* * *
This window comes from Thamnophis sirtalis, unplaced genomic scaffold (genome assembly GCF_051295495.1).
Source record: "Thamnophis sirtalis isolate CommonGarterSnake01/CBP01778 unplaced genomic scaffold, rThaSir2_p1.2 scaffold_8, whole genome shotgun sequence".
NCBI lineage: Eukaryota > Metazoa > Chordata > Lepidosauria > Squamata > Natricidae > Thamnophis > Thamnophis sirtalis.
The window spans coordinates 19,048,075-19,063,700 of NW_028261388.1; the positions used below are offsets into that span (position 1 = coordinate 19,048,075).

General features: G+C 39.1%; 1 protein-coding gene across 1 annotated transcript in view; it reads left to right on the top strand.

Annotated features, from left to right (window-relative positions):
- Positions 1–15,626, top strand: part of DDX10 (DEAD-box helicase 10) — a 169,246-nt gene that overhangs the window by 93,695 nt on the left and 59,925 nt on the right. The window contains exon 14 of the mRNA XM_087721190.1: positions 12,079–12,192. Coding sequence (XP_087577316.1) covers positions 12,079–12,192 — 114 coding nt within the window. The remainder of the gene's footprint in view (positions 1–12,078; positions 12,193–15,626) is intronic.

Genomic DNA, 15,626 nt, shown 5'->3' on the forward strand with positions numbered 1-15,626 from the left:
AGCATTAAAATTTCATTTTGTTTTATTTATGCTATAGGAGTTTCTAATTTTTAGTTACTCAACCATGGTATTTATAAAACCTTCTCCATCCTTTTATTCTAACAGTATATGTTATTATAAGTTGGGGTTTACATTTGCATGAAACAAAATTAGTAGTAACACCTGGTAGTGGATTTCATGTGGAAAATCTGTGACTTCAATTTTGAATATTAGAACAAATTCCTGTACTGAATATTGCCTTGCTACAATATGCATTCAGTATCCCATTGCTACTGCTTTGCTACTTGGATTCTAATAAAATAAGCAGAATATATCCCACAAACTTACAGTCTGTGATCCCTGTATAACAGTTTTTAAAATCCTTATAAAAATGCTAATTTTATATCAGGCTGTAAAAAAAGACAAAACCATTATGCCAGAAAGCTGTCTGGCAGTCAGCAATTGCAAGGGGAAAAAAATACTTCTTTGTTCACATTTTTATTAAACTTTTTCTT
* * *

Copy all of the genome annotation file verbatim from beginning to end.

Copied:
This window comes from Thamnophis sirtalis, unplaced genomic scaffold (genome assembly GCF_051295495.1).
Source record: "Thamnophis sirtalis isolate CommonGarterSnake01/CBP01778 unplaced genomic scaffold, rThaSir2_p1.2 scaffold_8, whole genome shotgun sequence".
NCBI lineage: Eukaryota > Metazoa > Chordata > Lepidosauria > Squamata > Natricidae > Thamnophis > Thamnophis sirtalis.
The window spans coordinates 19,048,075-19,063,700 of NW_028261388.1; the positions used below are offsets into that span (position 1 = coordinate 19,048,075).

General features: G+C 39.1%; 1 protein-coding gene across 1 annotated transcript in view; it reads left to right on the top strand.

Annotated features, from left to right (window-relative positions):
- Positions 1–15,626, top strand: part of DDX10 (DEAD-box helicase 10) — a 169,246-nt gene that overhangs the window by 93,695 nt on the left and 59,925 nt on the right. The window contains exon 14 of the mRNA XM_087721190.1: positions 12,079–12,192. Coding sequence (XP_087577316.1) covers positions 12,079–12,192 — 114 coding nt within the window. The remainder of the gene's footprint in view (positions 1–12,078; positions 12,193–15,626) is intronic.

Genomic DNA, 15,626 nt, shown 5'->3' on the forward strand with positions numbered 1-15,626 from the left:
AGCATTAAAATTTCATTTTGTTTTATTTATGCTATAGGAGTTTCTAATTTTTAGTTACTCAACCATGGTATTTATAAAACCTTCTCCATCCTTTTATTCTAACAGTATATGTTATTATAAGTTGGGGTTTACATTTGCATGAAACAAAATTAGTAGTAACACCTGGTAGTGGATTTCATGTGGAAAATCTGTGACTTCAATTTTGAATATTAGAACAAATTCCTGTACTGAATATTGCCTTGCTACAATATGCATTCAGTATCCCATTGCTACTGCTTTGCTACTTGGATTCTAATAAAATAAGCAGAATATATCCCACAAACTTACAGTCTGTGATCCCTGTATAACAGTTTTTAAAATCCTTATAAAAATGCTAATTTTATATCAGGCTGTAAAAAAAGACAAAACCATTATGCCAGAAAGCTGTCTGGCAGTCAGCAATTGCAAGGGGAAAAAAATACTTCTTTGTTCACATTTTTATTAAACTTTTTCTT